US (SC): Local flowers meet local history in Charleston

Co-designers Toni Reale of Roadside Blooms and Laura Mewbourn of Feast & Flora Farm viewed their American Flowers Week botanical couture collaboration as an opportunity to highlight the unique heritage and culture of coastal South Carolina’s Gullah Geechee, a community descended from West African and Central African enslaved people. The women explain, “we were also inspired by the work of noted Southern painter Jonathan Green and spent a lot of time pouring over photos of his work, as well as photos of women in traditional Gullah dress.

“We wanted to focus on primary colors for the flowers — the reds, blues, yellows that so frequently appear in Mr. Green’s paintings — and we selected a location that reflects the culture and story of the Gullah Geechee people,” Laura says. “This palette pops brilliantly against the greenery of the marsh location, as well as the Seashore Farmers’ Lodge No. 767, a fraternal common house built in 1915 by black farmers for their community.”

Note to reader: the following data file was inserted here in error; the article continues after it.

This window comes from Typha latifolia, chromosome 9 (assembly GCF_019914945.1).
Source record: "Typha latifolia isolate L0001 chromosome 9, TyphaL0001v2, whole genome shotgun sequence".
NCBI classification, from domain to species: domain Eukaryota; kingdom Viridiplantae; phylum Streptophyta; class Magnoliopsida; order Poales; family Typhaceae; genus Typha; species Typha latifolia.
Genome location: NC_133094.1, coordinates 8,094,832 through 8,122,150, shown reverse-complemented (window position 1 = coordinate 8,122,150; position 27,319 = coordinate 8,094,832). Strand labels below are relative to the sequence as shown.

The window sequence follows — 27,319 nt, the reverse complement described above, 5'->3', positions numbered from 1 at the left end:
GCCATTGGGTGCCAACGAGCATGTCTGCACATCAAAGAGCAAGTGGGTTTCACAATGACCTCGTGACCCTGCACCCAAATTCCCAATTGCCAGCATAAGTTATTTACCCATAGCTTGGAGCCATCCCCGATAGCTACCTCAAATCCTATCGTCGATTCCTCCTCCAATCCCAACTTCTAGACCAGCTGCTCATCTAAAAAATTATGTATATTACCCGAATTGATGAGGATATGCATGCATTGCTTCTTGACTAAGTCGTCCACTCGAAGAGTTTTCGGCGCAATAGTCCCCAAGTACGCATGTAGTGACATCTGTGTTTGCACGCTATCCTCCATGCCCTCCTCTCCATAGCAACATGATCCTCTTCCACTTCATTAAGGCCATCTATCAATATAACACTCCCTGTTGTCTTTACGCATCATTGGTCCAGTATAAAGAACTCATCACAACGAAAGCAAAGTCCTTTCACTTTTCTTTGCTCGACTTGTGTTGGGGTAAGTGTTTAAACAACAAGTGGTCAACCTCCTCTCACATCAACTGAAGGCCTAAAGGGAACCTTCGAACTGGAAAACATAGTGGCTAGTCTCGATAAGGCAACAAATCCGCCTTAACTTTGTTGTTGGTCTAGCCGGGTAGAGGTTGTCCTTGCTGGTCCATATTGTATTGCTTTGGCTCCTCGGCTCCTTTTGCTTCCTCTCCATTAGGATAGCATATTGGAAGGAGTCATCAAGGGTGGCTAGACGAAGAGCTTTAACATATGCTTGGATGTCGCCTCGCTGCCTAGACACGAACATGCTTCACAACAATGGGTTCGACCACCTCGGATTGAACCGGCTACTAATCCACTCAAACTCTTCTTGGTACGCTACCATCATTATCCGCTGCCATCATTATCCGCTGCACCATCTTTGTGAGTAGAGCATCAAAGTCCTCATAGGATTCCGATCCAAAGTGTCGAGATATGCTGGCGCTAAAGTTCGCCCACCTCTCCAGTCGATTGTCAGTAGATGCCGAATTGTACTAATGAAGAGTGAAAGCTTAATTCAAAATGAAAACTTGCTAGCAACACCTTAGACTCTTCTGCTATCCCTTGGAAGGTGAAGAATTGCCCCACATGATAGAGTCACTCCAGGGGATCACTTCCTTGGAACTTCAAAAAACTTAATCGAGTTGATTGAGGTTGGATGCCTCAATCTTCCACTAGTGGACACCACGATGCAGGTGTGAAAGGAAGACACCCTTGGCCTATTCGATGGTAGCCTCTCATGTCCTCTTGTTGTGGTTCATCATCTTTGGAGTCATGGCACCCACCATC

Flowers grown in local soil at Feast & Flora Farm and foraged on location compose a brilliant floral garment for their model, Giovanni Richardson, “Queen Gigi Ma’at Ogechi,” Sea Island Gullah Chieftess and founding member of A Taste of Gullah. “As we created Queen Gigi’s dress, we listened to her stories, bearing witness to a beautiful, strong woman, living her life and honoring her heritage as a descendant of slaves. Through listening, understanding and facing the dark reality that is our history, and our present, we believe we can create a different future,” Toni says.

Read more at American Flowers Week (Debra Prinzing)


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